Am J Perinatol 2021; 38(S 01): e109-e115
DOI: 10.1055/s-0040-1708048
Original Article

Comprehensive Echocardiographic Assessment of Ventricular Function and Pulmonary Pressure in the Neonatal Omphalocele Population

Alexis K. Dal Col
1  Division of Cardiology, Department of Pediatrics, Stanford University School of Medicine, Lucile Packard Children's Hospital, Stanford, California
,
Shazia Bhombal
2  Division of Neonatal and Developmental Medicine, Department of Pediatrics, Stanford University School of Medicine, Lucile Packard Children's Hospital, Stanford, California
,
Theresa A. Tacy
1  Division of Cardiology, Department of Pediatrics, Stanford University School of Medicine, Lucile Packard Children's Hospital, Stanford, California
,
Susan R. Hintz
2  Division of Neonatal and Developmental Medicine, Department of Pediatrics, Stanford University School of Medicine, Lucile Packard Children's Hospital, Stanford, California
,
Jeffrey Feinstein
1  Division of Cardiology, Department of Pediatrics, Stanford University School of Medicine, Lucile Packard Children's Hospital, Stanford, California
,
Gabriel Altit
3  Department of Neonatology, McGill University Health Centre, Montreal Children's Hospital, Montreal, Quebec, Canada
4  Department of Pediatrics, McGill University, Montreal, Quebec, Canada
› Author Affiliations

Abstract

Objective Pulmonary hypertension (PH) has been described in the neonatal omphalocele population. This study was aimed to describe cardiac function and PH severity using echocardiography in newborns with giant omphalocele (GO) and with non-GO and determine if right ventricular (RV) dysfunction is associated with mortality.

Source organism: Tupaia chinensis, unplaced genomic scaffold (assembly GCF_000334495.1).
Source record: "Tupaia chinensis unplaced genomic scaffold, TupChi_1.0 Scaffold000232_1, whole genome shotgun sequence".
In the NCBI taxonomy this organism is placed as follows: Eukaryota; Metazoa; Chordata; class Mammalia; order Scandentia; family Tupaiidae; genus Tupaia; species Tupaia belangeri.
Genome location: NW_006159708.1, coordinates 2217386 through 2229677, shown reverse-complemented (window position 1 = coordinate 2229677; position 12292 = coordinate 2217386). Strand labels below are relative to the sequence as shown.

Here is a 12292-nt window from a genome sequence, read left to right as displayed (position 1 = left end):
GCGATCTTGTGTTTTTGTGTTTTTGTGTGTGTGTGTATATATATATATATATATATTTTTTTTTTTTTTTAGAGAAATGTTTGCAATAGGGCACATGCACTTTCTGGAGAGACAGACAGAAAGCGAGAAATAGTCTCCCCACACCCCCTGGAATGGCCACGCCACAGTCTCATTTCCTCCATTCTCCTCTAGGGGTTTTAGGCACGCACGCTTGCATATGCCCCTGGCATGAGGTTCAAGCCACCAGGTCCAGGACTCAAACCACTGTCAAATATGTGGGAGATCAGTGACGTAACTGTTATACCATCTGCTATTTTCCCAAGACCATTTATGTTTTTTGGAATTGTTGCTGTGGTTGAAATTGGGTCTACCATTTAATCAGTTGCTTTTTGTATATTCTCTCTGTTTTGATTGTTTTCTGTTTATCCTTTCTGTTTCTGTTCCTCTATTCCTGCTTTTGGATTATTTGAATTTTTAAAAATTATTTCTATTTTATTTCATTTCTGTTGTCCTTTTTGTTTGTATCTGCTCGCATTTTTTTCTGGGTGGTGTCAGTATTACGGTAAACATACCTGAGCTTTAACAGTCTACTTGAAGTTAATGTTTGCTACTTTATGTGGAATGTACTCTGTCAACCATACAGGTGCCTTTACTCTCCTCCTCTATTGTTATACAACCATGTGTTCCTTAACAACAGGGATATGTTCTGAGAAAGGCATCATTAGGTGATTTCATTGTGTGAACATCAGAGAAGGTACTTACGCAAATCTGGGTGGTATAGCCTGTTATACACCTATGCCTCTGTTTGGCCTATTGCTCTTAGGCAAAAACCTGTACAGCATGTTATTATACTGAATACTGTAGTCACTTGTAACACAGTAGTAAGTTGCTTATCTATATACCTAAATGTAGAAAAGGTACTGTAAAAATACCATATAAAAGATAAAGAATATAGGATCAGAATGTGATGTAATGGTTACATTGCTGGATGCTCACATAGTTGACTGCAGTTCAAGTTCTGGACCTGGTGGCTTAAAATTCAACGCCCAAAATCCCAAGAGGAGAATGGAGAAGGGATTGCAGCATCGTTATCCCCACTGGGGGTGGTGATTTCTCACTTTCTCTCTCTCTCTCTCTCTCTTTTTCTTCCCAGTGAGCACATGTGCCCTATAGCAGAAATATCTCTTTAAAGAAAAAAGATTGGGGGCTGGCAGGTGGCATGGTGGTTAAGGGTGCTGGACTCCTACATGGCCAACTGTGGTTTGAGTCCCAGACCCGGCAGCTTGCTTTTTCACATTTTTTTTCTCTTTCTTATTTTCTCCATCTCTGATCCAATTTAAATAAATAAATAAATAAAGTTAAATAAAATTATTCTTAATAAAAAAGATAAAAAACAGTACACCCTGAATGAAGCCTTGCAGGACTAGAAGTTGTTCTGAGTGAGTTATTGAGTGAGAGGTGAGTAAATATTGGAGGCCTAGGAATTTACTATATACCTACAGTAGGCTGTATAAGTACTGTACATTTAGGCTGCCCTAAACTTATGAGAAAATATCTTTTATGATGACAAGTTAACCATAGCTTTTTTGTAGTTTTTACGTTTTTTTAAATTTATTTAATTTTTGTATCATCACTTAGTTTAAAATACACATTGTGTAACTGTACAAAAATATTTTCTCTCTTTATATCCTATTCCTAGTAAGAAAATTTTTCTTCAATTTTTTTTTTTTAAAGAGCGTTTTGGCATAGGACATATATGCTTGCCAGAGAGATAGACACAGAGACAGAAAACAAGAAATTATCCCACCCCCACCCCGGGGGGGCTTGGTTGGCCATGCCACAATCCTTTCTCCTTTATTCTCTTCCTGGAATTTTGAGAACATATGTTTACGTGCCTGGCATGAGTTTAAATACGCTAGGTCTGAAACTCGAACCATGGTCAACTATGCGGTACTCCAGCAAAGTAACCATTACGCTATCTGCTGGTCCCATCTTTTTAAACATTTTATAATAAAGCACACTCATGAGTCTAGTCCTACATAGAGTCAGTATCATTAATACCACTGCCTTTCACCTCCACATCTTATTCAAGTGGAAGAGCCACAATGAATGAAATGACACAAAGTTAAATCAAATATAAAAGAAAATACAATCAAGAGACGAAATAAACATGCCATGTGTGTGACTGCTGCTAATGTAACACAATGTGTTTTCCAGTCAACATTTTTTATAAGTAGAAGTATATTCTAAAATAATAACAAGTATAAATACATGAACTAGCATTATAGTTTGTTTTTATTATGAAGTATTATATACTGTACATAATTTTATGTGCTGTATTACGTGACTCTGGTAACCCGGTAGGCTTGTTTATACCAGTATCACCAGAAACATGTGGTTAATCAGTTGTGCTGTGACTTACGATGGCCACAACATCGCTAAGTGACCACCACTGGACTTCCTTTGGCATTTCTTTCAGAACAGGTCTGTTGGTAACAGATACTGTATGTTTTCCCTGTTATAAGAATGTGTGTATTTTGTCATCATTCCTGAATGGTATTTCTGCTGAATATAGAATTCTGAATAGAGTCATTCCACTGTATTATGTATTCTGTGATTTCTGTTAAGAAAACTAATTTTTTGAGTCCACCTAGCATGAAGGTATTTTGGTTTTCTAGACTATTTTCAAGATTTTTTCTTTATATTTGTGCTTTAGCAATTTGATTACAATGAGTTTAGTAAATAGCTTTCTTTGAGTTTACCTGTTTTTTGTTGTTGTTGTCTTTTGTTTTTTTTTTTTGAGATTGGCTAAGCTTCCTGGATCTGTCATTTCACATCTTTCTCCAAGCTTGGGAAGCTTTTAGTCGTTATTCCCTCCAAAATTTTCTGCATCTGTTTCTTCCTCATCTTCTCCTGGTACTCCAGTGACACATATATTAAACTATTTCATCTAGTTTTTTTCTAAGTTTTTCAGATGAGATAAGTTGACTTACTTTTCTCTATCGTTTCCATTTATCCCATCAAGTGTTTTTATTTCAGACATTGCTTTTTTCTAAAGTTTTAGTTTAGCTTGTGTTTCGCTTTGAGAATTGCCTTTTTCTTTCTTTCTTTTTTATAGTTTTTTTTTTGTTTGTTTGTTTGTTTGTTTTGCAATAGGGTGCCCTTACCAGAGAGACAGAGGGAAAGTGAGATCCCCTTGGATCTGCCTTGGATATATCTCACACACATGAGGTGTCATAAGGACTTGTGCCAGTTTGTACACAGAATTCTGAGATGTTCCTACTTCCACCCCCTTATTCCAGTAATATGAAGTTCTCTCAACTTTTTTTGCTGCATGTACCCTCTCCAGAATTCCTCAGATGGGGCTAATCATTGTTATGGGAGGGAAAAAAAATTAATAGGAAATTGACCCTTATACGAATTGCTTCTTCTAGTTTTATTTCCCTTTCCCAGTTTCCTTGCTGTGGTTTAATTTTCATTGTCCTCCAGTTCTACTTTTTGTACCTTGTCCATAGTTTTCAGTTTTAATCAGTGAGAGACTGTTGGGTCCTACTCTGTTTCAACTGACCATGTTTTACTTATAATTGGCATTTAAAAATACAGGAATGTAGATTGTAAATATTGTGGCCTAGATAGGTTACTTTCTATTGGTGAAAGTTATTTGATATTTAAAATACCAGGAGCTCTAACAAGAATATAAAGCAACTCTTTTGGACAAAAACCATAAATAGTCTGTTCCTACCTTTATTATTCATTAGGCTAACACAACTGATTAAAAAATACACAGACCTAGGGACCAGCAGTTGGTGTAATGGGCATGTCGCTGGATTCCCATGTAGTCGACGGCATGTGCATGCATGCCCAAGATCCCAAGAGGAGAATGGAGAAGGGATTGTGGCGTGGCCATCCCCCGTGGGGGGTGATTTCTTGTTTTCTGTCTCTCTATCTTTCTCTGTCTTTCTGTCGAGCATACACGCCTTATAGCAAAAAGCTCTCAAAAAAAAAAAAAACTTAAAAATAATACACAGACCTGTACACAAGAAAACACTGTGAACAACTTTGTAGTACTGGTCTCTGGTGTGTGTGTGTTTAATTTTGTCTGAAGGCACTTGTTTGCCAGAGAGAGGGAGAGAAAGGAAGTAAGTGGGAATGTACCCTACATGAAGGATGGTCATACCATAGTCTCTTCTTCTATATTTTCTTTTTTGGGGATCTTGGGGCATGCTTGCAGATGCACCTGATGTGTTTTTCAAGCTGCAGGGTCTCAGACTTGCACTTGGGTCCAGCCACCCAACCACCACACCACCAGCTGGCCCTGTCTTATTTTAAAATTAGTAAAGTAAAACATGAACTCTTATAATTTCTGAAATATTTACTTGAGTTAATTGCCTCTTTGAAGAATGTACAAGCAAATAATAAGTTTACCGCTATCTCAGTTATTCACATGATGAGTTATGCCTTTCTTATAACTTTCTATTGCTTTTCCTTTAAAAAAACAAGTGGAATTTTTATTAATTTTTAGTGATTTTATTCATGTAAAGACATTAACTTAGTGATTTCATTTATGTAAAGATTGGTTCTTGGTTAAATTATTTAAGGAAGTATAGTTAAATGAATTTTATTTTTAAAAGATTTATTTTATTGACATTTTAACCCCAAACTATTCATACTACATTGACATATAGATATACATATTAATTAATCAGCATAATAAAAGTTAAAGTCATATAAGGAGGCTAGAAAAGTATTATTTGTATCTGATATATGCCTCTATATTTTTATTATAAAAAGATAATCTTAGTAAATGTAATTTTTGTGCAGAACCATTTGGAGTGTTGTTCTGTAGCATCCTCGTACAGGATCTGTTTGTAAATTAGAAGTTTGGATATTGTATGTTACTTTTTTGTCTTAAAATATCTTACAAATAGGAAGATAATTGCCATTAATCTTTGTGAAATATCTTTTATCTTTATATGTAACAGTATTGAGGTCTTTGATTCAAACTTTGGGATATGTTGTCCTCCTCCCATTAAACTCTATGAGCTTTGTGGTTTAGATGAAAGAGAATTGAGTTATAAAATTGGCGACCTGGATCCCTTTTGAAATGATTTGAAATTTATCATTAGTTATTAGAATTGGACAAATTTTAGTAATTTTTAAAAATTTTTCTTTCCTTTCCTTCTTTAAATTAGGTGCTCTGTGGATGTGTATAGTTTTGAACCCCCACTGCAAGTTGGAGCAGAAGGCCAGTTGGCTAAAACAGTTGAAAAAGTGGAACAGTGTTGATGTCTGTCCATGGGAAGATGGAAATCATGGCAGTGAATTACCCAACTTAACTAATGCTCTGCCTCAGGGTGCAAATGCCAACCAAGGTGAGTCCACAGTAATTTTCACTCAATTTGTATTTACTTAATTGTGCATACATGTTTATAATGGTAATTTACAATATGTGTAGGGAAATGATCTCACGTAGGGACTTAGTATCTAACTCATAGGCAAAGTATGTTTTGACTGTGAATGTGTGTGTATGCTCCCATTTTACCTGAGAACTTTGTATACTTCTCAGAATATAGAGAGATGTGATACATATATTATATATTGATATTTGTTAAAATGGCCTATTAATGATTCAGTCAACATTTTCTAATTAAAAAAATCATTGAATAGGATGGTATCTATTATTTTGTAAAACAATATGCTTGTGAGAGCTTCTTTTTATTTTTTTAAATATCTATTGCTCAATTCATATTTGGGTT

Study Design Retrospective, single-center analysis of first echocardiography among neonatal omphalocele patients born between 2004 and 2017 was conducted. Multivariate logistic and univariate Cox's regression was constructed to measure hazard ratio (HR) for death outcome.

Results There were 32 newborns, of whom 18 were GO and 7 died. GO had increased systolic pulmonary arterial to systolic systemic blood pressure ratio (97% [isosystemic] vs. 73% [three-fourths systemic] p = 0.03). RV performance parameters (tricuspid annular plane excursion, HR = 0.40; fractional area change, HR = 0.90; and RV peak global longitudinal strain, HR = 1.39) were associated with mortality. These RV performance parameters remained associated in a multiple logistic regression accounting for gestational age and GO status. The overall population had abnormal eccentricity index and pulmonary artery acceleration time to RV ejection time ratio, two markers of PH.

Conclusion Patients with omphalocele have increased pulmonary pressure, with GO being worse than non-GO. RV dysfunction at initial echocardiography was significantly associated with mortality.

Note

A.K.D. wrote the first draft. There was no payment, grant, or honorarium given to anyone to produce the manuscript. This study was approved by the institutional review board of Stanford University.




Publication History

Received: 07 October 2019

Accepted: 03 February 2020

Publication Date:
20 March 2020 (online)

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